Confrontation between China and the U.S., the world's two largest economies, escalated dramatically in 2019, covering not just trade but also technology and Hong Kong. With the presidential election in the U.S. just around the corner, the obvious question is whether the contest between Donald Trump and his Democratic challenger will further exacerbate this adversarial relationship.
To be sure, the issues dominating 2020's presidential campaign will be domestic, such as health care, taxes, jobs and immigration. The race will be decided both on the merits of the candidates' policies and appeal and on the quirks of the American electoral college system, which favors Trump.
However, when foreign policy is raised in the campaign, China will be one of the most contentious issues on which Trump and the Democratic nominee will try to stake out distinct positions. The problem for Beijing is not whether the candidates will offer stark choices but whether they will compete with each other to be tougher on China.
Topping the China debate will be trade. Even though Beijing and Washington have reached a modest interim deal to de-escalate the trade war, structural trade tensions, such as large bilateral deficits, access to the Chinese market and disputes over intellectual property violations and Chinese industrial policy, will continue to fester.
One cannot rule out fresh disputes over the fulfillment of the terms of the deal, in particular China's commitment to purchase large, albeit unspecified, amounts of U.S. agricultural products. The quarterly review of China's performance in implementing the deal offers plenty of opportunities for Trump to reignite the trade war if he believes doing so will boost his chances of reelection.
Even as he continues to tout his record on confronting China and getting Beijing's commitment to open its market to U.S. products and services, Trump will maintain his tough-guy image by sticking to a hard line China policy.
To placate the hawks in Washington, he may further restrict Chinese access to American technologies and tighten regulations over China-bound financial investments and scrutiny of Chinese companies listed on American stock exchanges.
The modest interim deal Trump has reached with Chinese President Xi Jinping will, if anything, provide a juicy target for Democrats. They will denounce Trump for launching a trade war that harmed the U.S. economy but failed to produce meaningful results. At the same time, Democrats will attack him for not being sufficiently firm on China.
In particular, they will single out Trump's lack of support for the pro-democracy forces in Hong Kong and his silence on the mass incarceration of Uighur Muslims in Xinjiang.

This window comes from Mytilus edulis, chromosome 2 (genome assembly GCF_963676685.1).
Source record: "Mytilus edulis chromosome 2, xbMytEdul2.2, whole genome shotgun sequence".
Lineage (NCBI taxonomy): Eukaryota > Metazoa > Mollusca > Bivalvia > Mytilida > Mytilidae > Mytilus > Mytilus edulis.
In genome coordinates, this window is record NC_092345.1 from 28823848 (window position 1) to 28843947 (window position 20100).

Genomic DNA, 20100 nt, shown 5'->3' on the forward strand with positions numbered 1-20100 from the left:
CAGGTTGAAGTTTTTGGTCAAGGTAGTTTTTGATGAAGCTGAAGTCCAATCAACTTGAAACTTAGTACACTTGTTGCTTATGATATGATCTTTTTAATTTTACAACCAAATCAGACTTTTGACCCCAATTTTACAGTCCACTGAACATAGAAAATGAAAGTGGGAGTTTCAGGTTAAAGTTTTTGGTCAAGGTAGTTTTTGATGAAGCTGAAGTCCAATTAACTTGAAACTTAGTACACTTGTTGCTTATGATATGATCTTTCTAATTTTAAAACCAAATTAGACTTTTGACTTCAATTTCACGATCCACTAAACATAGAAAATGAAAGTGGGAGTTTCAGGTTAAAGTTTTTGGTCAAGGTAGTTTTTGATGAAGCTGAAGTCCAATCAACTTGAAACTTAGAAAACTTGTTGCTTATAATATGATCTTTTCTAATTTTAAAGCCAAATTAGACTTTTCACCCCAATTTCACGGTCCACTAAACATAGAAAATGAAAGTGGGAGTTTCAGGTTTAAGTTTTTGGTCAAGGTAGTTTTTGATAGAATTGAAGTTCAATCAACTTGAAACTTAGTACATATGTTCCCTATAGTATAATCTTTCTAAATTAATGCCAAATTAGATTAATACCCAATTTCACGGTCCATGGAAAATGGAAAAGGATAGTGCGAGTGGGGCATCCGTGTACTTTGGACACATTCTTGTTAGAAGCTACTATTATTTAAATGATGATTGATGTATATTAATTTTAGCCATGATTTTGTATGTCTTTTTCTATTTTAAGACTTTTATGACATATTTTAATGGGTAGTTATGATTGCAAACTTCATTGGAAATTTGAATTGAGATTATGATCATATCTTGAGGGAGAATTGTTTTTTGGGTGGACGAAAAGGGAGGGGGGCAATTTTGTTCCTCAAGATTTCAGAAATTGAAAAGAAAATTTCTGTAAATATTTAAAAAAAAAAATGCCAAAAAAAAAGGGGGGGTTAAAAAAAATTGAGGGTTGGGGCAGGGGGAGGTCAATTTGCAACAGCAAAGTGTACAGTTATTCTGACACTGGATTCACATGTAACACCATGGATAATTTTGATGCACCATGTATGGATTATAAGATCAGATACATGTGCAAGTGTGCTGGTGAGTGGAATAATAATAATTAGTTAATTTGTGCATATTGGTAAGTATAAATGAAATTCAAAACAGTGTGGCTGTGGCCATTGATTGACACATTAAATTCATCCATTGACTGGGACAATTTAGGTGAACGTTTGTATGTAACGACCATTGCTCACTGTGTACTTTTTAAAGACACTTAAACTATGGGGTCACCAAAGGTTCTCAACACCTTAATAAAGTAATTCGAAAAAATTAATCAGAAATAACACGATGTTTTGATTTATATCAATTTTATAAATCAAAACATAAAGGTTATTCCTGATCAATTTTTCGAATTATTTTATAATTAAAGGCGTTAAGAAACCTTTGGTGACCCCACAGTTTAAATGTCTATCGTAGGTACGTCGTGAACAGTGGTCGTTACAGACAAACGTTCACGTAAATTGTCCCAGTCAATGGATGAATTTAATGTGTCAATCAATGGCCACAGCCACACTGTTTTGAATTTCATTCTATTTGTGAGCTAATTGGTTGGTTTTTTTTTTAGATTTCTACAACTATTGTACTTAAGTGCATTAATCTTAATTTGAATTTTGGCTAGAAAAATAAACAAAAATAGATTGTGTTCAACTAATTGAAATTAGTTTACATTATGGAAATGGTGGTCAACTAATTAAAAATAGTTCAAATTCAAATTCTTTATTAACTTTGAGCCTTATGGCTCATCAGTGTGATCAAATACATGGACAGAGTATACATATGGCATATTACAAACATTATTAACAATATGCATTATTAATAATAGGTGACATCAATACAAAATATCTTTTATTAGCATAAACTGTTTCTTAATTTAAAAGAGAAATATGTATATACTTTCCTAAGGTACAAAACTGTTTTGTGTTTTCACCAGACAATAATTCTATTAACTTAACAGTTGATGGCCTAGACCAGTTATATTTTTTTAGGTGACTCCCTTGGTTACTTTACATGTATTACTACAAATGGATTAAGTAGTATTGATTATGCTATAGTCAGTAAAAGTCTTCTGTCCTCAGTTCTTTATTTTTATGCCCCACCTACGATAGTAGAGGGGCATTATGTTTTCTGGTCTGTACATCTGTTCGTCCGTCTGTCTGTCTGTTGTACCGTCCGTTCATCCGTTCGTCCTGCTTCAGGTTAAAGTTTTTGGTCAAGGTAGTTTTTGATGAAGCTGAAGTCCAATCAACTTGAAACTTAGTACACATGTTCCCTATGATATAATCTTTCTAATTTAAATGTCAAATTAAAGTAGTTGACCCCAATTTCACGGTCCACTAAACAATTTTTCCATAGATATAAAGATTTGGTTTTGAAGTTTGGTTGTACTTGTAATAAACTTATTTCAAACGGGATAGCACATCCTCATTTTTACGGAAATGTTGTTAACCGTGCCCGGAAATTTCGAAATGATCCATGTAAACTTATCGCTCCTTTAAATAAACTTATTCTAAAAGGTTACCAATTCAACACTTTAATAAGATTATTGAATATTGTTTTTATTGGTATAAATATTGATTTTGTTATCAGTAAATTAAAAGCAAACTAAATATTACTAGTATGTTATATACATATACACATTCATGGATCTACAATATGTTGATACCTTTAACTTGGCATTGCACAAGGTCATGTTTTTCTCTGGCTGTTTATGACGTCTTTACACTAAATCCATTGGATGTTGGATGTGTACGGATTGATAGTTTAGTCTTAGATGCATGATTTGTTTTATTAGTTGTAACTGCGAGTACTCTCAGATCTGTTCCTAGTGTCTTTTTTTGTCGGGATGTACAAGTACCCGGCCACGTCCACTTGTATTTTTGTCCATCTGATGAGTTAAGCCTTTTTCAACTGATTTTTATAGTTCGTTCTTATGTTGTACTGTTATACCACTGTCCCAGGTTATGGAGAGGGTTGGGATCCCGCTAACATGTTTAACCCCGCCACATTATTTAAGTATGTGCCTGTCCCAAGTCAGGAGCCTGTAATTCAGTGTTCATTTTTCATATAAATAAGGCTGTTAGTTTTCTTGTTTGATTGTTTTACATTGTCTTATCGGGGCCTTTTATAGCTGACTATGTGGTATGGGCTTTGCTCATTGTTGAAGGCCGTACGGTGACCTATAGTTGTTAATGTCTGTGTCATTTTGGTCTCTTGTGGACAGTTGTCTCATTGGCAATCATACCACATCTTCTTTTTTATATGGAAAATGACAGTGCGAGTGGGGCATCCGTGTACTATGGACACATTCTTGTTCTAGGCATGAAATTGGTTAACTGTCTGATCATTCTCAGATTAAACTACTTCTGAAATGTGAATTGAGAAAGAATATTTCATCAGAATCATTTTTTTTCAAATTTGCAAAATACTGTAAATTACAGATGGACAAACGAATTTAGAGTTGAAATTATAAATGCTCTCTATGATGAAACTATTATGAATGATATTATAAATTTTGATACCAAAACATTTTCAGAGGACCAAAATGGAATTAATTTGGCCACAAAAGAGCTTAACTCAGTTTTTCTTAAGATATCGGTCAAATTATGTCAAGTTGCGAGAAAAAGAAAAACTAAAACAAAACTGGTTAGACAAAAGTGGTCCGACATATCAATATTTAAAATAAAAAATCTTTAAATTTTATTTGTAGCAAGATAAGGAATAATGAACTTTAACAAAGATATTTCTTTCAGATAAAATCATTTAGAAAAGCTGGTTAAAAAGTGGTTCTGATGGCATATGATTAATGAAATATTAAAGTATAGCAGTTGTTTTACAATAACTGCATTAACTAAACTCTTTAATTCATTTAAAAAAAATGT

In this environment, both parties have incentives to support more confrontational tactics. Looming on the horizon are three issues of particular concern to Beijing: Hong Kong, Xinjiang and Taiwan.
With the passage of the Hong Kong Human Rights and Democracy Act of 2019, the U.S. State Department is required to provide its annual report on the situation in Hong Kong in 2020. If China moves ahead with its recently announced plan to tighten its grip on the city, Secretary of State Mike Pompeo, a China hawk reviled in Beijing, may find it hard to certify that Hong Kong retains sufficient autonomy to be treated as a separate entity from China.
As for Xinjiang, the Uighur Human Rights Policy Act is now working its way through Congress and is expected to gain passage in 2020. Its proposed sanctions on senior Chinese leaders in Xinjiang, including its party chief, for human rights violations will precipitate a strong and hostile reaction from Beijing.
The worst nightmare for Beijing in 2020 will be Taiwan. With President Tsai Ing-wen of the pro-independence Democratic Progressive Party poised to win reelection in January, Beijing will be dealt a humiliating blow.
But Washington could add insult to injury by going ahead with some of the policies recently approved in the 2020 National Defense Authorization Act. Among other things, the act calls for the establishment of a U.S.-Taiwan joint cybersecurity force, the exchange of visits by high-ranking military officials and even joint live-fire military exercises.
These measures, if implemented, will infuriate Beijing, which will see them as explicitly encouraging the pro-independence forces in Taiwan and violating the terms of the 1979 Sino-American agreement to normalize diplomatic relations.
These likely developments in 2020 will pose a serious test to Xi's ability to keep the Sino-American rivalry from spiraling out of control. The combination of overheated election rhetoric, continuing tensions across a wide range of issues and the actions mandated by Congress will fuel a nationalist backlash both within the party and among ordinary people. The pressure on Xi to respond in kind will mount.
Up to this point, Xi appears to have been able to restrain his own hard-liners. Although Beijing has adopted strident anti-American rhetoric, it has exercised enough caution to avoid needless and potentially catastrophic escalations that will bring about a complete collapse of bilateral relations. But his ability to continue to do so will be sorely tested in 2020.
Minxin Pei is professor of government at Claremont McKenna College and a nonresident senior fellow of the German Marshall Fund of the United States.